I have heard that it is best to look for stocks with an average volume of 500K before investing in them. I often see stocks on the report with a lower average volume. Is there a reason? (August 16, 2004)

  There is an idea circulating that a stocks has to have 500K average volume in order to 'safely' invest in the stock. The idea stems from a desire to avoid getting whipsawed if selling starts; it takes fewer sellers to change the direction of a stocks with lower daily average volume.

We basically use a 100K average daily volume as a minimum level. Why? Because institutions typically use this level as a cutoff point as well for stocks they will consider. They want to be able to accumulate shares slowly and quietly, and a 100K average is pretty much the minimum.

One of the things you will notice about a lot of stocks we like to follow are market leaders, i.e., stocks that are showing strong earnings and sales growth and are also in position to break higher, free and clear of any overhead resistance. This is not always the case for the plays, but we do prefer these. If you eliminate all stocks with an average volume less than 500K, you are effectively eliminating some of the up and comers that are market leaders and can truly make staggering runs in a bull run. We love new issues that have formed their first base. Often these stocks are not trading at a 500K daily volume clip, but they have the potential to post excellent returns for us. It is fact that newer issues tend to outperform the rest of the market once they go through their first base. We don't like to eliminate those from the equation.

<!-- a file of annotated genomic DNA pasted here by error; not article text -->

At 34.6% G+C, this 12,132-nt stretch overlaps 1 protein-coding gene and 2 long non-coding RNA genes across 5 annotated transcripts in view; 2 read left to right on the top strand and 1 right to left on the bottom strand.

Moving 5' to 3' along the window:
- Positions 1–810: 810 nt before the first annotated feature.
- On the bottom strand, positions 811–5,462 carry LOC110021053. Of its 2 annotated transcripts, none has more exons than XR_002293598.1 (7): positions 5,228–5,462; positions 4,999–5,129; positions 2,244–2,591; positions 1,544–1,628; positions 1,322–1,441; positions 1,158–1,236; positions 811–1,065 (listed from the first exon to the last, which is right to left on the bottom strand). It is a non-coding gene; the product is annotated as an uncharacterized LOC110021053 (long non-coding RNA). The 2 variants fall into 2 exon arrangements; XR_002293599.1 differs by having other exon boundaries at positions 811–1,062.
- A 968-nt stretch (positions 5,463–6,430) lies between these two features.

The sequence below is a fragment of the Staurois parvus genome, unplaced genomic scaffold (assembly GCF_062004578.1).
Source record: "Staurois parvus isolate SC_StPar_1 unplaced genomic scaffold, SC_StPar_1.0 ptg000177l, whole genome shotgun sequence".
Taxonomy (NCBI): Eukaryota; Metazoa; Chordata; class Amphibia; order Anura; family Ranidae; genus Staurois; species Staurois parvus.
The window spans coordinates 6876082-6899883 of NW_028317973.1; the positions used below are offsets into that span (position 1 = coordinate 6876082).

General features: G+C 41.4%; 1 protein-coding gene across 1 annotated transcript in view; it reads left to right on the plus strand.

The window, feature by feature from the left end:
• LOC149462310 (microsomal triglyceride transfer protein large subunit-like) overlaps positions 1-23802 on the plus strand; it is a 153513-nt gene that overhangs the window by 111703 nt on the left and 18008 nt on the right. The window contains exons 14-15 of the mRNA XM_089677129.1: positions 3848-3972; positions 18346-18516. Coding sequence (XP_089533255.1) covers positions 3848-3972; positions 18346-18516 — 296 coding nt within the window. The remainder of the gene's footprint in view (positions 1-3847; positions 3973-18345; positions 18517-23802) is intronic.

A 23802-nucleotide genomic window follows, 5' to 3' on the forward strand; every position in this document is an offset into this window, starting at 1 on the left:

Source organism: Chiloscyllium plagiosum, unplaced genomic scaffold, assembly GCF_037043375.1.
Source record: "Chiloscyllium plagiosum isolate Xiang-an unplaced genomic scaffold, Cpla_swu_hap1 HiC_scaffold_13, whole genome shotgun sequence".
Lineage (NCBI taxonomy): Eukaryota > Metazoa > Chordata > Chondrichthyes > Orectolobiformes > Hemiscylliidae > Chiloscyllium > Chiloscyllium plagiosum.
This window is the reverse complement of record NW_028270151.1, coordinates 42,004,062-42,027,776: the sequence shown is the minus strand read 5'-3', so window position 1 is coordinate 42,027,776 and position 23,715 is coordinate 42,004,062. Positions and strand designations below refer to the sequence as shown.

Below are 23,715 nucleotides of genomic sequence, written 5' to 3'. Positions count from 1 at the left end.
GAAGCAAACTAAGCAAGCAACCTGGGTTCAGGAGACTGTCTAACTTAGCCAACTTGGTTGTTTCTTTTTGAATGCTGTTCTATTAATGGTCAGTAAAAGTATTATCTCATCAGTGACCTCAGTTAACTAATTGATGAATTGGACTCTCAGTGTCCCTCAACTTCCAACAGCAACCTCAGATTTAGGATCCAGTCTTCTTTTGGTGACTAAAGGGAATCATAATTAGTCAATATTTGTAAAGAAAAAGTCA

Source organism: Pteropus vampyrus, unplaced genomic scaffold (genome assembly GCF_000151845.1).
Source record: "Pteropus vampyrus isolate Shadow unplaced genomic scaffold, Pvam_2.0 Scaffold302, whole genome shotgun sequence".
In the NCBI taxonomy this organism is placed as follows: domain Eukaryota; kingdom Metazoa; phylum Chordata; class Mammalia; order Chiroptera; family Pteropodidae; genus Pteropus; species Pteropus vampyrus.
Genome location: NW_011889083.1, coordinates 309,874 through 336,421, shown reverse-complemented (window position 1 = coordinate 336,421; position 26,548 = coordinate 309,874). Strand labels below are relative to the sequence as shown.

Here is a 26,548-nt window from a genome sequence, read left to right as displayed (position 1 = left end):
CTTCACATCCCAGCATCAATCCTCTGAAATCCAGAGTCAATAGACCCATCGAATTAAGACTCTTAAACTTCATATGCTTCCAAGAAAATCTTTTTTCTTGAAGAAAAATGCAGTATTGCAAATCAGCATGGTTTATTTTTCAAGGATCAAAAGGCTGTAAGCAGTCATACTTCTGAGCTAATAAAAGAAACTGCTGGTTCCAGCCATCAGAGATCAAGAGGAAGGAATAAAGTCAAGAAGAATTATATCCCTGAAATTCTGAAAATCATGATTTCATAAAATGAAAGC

Indeed, these stocks can go from low volume to high average volume once the rest of the market 'discovers' them. Moreover, we are not typically buying stocks as they languish in the bottom of a base where a big order on our part would alter the price. We are looking for others to start buying the stock, pushing that volume to a breakout level. That shows us there is great demand for the stock by the very ones we want to follow, the institutions that control most of the money and can really make a stock take off. We want to see this volume when we move in because it shows us the big money is buying and it allows us to buy without inflating the price. Stocks can look ready to move, but until they do make the break on volume they could languish at that level or break lower. We want to see the move and see it on volume. When we see good accumulation and then a strong breakout, we don't fret too much over stocks with 100K or better average volume.


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